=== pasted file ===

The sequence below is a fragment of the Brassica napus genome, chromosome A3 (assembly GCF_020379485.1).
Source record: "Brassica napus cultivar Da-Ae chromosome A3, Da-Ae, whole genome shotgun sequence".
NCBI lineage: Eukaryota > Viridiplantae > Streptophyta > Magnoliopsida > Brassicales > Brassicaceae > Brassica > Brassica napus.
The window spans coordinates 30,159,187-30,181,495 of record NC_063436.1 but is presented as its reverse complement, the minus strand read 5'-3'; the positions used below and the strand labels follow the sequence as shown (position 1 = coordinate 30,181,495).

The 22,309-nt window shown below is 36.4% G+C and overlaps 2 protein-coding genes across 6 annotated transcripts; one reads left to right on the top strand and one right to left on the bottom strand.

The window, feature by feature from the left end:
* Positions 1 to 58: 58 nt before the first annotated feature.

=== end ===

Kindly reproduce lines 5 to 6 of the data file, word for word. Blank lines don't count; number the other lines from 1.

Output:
The 22,309-nt window shown below is 36.4% G+C and overlaps 2 protein-coding genes across 6 annotated transcripts; one reads left to right on the top strand and one right to left on the bottom strand.

The window, feature by feature from the left end: